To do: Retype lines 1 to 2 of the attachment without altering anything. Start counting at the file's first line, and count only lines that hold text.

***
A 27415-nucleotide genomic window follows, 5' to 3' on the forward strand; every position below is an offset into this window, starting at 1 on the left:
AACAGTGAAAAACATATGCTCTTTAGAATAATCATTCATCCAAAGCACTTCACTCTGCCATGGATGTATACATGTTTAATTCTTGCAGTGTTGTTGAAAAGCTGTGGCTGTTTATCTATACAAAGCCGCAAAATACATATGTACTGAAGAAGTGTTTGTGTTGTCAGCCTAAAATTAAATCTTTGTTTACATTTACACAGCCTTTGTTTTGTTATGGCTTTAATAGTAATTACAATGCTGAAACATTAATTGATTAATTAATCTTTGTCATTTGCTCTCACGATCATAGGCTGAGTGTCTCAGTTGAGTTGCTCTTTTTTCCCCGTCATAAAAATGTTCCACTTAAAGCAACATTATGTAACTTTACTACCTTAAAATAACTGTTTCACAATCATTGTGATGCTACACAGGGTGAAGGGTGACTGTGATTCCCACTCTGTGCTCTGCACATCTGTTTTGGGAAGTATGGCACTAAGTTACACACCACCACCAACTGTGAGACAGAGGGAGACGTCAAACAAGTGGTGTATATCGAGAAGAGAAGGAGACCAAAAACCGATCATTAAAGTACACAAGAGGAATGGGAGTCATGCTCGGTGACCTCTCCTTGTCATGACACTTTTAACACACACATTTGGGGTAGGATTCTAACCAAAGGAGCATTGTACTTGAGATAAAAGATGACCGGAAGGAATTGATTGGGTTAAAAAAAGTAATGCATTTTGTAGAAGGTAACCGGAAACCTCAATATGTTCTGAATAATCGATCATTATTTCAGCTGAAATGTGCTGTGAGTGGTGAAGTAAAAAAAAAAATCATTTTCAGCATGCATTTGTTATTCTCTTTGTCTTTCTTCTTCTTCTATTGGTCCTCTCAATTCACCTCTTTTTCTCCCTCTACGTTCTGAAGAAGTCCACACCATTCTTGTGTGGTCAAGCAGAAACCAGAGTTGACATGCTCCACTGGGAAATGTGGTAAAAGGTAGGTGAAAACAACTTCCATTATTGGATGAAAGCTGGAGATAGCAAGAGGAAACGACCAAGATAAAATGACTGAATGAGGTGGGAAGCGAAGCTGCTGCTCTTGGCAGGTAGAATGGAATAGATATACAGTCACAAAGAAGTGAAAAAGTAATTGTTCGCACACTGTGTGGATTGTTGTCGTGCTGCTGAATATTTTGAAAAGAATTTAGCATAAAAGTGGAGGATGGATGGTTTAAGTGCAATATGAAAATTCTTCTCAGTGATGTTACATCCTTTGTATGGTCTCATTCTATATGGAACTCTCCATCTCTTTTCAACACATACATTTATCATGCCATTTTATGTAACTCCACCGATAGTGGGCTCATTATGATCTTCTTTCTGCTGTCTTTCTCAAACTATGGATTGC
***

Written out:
A 27415-nucleotide genomic window follows, 5' to 3' on the forward strand; every position below is an offset into this window, starting at 1 on the left:
AACAGTGAAAAACATATGCTCTTTAGAATAATCATTCATCCAAAGCACTTCACTCTGCCATGGATGTATACATGTTTAATTCTTGCAGTGTTGTTGAAAAGCTGTGGCTGTTTATCTATACAAAGCCGCAAAATACATATGTACTGAAGAAGTGTTTGTGTTGTCAGCCTAAAATTAAATCTTTGTTTACATTTACACAGCCTTTGTTTTGTTATGGCTTTAATAGTAATTACAATGCTGAAACATTAATTGATTAATTAATCTTTGTCATTTGCTCTCACGATCATAGGCTGAGTGTCTCAGTTGAGTTGCTCTTTTTTCCCCGTCATAAAAATGTTCCACTTAAAGCAACATTATGTAACTTTACTACCTTAAAATAACTGTTTCACAATCATTGTGATGCTACACAGGGTGAAGGGTGACTGTGATTCCCACTCTGTGCTCTGCACATCTGTTTTGGGAAGTATGGCACTAAGTTACACACCACCACCAACTGTGAGACAGAGGGAGACGTCAAACAAGTGGTGTATATCGAGAAGAGAAGGAGACCAAAAACCGATCATTAAAGTACACAAGAGGAATGGGAGTCATGCTCGGTGACCTCTCCTTGTCATGACACTTTTAACACACACATTTGGGGTAGGATTCTAACCAAAGGAGCATTGTACTTGAGATAAAAGATGACCGGAAGGAATTGATTGGGTTAAAAAAAGTAATGCATTTTGTAGAAGGTAACCGGAAACCTCAATATGTTCTGAATAATCGATCATTATTTCAGCTGAAATGTGCTGTGAGTGGTGAAGTAAAAAAAAAAATCATTTTCAGCATGCATTTGTTATTCTCTTTGTCTTTCTTCTTCTTCTATTGGTCCTCTCAATTCACCTCTTTTTCTCCCTCTACGTTCTGAAGAAGTCCACACCATTCTTGTGTGGTCAAGCAGAAACCAGAGTTGACATGCTCCACTGGGAAATGTGGTAAAAGGTAGGTGAAAACAACTTCCATTATTGGATGAAAGCTGGAGATAGCAAGAGGAAACGACCAAGATAAAATGACTGAATGAGGTGGGAAGCGAAGCTGCTGCTCTTGGCAGGTAGAATGGAATAGATATACAGTCACAAAGAAGTGAAAAAGTAATTGTTCGCACACTGTGTGGATTGTTGTCGTGCTGCTGAATATTTTGAAAAGAATTTAGCATAAAAGTGGAGGATGGATGGTTTAAGTGCAATATGAAAATTCTTCTCAGTGATGTTACATCCTTTGTATGGTCTCATTCTATATGGAACTCTCCATCTCTTTTCAACACATACATTTATCATGCCATTTTATGTAACTCCACCGATAGTGGGCTCATTATGATCTTCTTTCTGCTGTCTTTCTCAAACTATGGATTGC